Doomsday + 1 2 (September 1975)

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So Barbie is falling in love with the thawed cave man. I doubt Gill will be able to sell it, though it does give his characters something interesting. There’s nothing otherwise. The Ken guy gets kidnapped by an evil Soviet cyborg and it’s all painfully boring.

Gill only continues the ravaged world exploration thing for a couple pages. Mostly he’s just got armies of robots attacking the survivors and then they hop a fighter jet to Mother Russia. There, they have another lengthy fight scene. There’s some talking, but it’s Ken and the cyborg. Very boring.

Byrne does have some wonderful composition this issue, however. Even though his details on people aren’t particularly special–he rushes on the people–the rest of his art makes up for it. Doomsday + 1 almost has a good setting; instead of developing it, Gill fills it with action.

Byrne’s art deserves much better storytelling.

CREDITS

A Faceless Foe; writer, Joe Gill; artist and letterer, John Byrne; editor, George Wildman; publisher, Charlton Comics.

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Fashion Beast 1 (August 2012)

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Given how much effort Alan Moore puts into his comic scripts–instructions to the artist for each panel, for example–one can easily tell he’s not writing Fashion Beast. Antony Johnston is–I assume–using Moore’s dialogue, but who knows what kind of instruction he’s giving artist Facundo Percio.

Did Johnston actually tell Percio to waste about a third of the issue on montage shots?

Once the comic gets going, it’s pretty good. The protagonist–at this point–seems to be a transgender girl who works as a coat check girl for the poshest fashion designer in a dystopian city. Percio’s visuals for the city are great; it’s like a mix of Dickensian London with classic Paris but set in the future.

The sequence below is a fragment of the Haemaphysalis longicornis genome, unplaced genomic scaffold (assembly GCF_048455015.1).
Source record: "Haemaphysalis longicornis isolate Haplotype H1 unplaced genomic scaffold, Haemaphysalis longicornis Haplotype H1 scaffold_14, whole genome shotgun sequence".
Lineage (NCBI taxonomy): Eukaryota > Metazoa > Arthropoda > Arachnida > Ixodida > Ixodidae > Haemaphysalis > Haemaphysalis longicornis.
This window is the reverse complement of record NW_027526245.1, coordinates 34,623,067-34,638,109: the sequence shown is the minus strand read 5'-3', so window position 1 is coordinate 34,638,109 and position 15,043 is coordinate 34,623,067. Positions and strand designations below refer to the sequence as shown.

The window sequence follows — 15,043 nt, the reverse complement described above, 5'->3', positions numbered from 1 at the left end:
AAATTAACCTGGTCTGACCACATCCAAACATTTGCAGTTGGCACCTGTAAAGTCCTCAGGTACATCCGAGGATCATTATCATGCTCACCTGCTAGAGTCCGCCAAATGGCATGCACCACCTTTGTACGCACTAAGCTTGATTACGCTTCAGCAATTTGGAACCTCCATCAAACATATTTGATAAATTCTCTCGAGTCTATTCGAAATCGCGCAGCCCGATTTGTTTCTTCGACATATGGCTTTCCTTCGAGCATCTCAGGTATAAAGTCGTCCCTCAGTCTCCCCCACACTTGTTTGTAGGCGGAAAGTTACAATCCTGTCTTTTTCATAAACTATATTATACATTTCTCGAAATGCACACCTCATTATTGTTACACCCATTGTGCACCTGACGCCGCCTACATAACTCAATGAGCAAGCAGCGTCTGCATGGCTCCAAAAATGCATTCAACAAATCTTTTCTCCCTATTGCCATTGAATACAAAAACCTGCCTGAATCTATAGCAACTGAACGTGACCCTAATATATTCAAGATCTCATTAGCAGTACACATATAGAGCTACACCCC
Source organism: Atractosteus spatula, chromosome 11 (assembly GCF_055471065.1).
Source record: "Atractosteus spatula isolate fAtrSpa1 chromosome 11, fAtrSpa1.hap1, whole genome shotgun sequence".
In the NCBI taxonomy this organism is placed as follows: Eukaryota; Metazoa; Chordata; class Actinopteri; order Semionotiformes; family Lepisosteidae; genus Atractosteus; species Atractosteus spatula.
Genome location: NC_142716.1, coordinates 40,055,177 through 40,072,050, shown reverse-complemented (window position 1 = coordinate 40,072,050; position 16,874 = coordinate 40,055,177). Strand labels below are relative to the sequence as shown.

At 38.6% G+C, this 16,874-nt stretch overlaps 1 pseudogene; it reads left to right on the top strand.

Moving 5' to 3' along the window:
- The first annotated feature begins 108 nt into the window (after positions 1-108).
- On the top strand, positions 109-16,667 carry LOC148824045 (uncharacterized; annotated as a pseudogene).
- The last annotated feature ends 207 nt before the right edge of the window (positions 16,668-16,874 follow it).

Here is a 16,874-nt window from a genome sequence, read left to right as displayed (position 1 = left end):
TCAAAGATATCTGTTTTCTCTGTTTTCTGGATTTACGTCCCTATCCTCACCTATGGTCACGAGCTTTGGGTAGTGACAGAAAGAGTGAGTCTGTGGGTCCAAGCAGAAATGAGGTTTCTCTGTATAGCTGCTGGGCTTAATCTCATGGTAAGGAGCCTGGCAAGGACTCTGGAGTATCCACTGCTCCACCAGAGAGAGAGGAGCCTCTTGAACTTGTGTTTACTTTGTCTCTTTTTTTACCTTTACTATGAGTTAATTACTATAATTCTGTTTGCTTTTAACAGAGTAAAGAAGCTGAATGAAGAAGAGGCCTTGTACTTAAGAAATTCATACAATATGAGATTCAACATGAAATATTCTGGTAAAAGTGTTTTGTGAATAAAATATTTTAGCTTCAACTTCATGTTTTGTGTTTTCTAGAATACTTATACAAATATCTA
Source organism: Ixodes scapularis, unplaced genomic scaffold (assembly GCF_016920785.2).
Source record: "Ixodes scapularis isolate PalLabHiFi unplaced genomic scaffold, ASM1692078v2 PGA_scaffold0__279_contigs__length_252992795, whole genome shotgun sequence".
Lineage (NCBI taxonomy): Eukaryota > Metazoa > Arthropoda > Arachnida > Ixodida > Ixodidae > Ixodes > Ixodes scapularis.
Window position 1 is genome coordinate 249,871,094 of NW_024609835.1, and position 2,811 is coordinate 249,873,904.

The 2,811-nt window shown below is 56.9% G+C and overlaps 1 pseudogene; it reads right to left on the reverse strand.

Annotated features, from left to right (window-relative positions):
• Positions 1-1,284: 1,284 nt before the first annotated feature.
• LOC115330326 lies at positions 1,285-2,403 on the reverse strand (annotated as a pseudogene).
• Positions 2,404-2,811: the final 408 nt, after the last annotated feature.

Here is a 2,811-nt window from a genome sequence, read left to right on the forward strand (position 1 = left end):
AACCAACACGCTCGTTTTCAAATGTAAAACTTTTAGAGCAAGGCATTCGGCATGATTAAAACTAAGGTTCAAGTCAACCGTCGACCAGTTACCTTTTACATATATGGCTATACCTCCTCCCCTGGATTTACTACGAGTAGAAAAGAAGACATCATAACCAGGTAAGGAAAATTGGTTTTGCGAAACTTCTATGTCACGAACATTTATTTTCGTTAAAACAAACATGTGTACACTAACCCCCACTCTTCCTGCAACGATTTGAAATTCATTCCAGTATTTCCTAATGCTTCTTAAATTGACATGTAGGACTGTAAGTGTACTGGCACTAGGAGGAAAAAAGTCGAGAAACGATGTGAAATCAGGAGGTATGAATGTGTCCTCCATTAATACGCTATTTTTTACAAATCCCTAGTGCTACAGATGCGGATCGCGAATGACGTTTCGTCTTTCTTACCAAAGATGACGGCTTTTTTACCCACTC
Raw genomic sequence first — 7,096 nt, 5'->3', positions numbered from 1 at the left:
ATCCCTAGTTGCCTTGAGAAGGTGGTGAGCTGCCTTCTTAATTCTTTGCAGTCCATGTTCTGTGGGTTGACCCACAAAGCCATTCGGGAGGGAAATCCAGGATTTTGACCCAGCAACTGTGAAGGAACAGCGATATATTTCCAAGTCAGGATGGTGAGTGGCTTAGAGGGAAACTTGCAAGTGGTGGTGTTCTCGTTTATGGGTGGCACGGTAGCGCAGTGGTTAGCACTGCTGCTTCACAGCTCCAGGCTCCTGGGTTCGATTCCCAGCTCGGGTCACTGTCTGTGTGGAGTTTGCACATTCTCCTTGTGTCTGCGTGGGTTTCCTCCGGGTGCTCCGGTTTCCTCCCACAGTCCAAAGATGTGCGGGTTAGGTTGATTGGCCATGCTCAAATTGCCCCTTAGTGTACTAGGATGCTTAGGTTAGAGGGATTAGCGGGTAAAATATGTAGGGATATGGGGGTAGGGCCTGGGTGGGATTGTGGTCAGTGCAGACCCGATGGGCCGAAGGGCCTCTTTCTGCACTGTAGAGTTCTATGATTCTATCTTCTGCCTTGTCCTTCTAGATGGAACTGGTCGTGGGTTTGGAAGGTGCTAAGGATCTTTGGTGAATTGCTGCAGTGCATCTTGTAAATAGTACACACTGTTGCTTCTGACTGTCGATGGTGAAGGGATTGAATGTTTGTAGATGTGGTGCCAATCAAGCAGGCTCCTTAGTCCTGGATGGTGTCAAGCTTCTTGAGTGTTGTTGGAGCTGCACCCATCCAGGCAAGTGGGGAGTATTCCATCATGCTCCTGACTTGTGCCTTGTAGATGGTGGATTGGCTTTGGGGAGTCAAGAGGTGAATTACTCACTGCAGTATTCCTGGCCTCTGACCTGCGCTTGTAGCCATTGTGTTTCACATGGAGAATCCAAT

The lead gets into a fight (at work) with her neighbor, a tomboy.

It’s a very slight issue, but ends promising thanks to Moore’ dialogue and Percio’s art.

CREDITS

The Magician; writers, Malcolm McLaren, Alan Moore and Antony Johnston; artist, Facundo Percio; colorist, Hernan Cabrera; editor, Jim Kuhoric; publisher, Avatar Press.

Ultimate Spider-Man 78 (August 2005)

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And, like he knows he needs to do something special, Bendis tries to get his groove back with a Mary Jane-centered issue. She’s dealing with Peter dumping her and meets some great older guy who Liz hooks her up with.

It’s a talking heads book at various different locations, mostly the mall and then the concert where the great older guy plays and afterwards.

It’s okay. Bendis is trying way too hard to redeem Mary Jane as a character. Kong probably even comes off better because he’s at least in character. Bendis is forcing Mary Jane to fit his narrative, which isn’t a usual problem for him.

He could have done something crazy or signifiant with this issue; instead, he’s predictable.

There’s a great moment when Mary Jane fixates on a person at the mall. It’s just there, no explanation. Only honest moment she has in the entire comic.

CREDITS

Dumped; writer, Brian Michael Bendis; penciller, Mark Bagley; inker, Scott Hanna; colorist, Jonathan D. Smith; letterer, Chris Eliopoulos; editors, John Barber, Nicole Wiley and Ralph Macchio; publisher, Marvel Comics.

The Superior Spider-Man 13 (September 2013)

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It’s weird how Slott let Gage handle the script on this arc. It’s got some of the biggest changes to Superior since it started–a new page in Otto’s relationship with Jonah, a secret base (and lab) for Spider-Man–one would’ve thought Slott would want to be more hands on with it all.

The issue’s pretty good, with some nice moves for the Lizard. Hopefully he sticks around, even though he wouldn’t really be good with Otto.

Sadly, even though the issue moves well, there’s nothing memorable. The villains each have their own problems, but who cares? They were never interesting in the first place. Just the Green Goblin movie version–visually speaking–of familiar (and not familiar) characters.

The stuff with Otto and the main villain is a little tired though. Besides Otto revealing himself in the Spider Slayer’s finale moments… it’s the same as the previous showdowns.

CREDITS

No Escape, Part Three: The Slayer The Slain; writers, Dan Slott and Christos Gage; penciller, Giuseppe Camuncoli; inkers, John Dell and Terry Pallot; colorist, Antonio Fabela; letterer, Chris Eliopoulos; editor, Ellie Pyle and Stephen Wacker; publisher, Marvel Comics.

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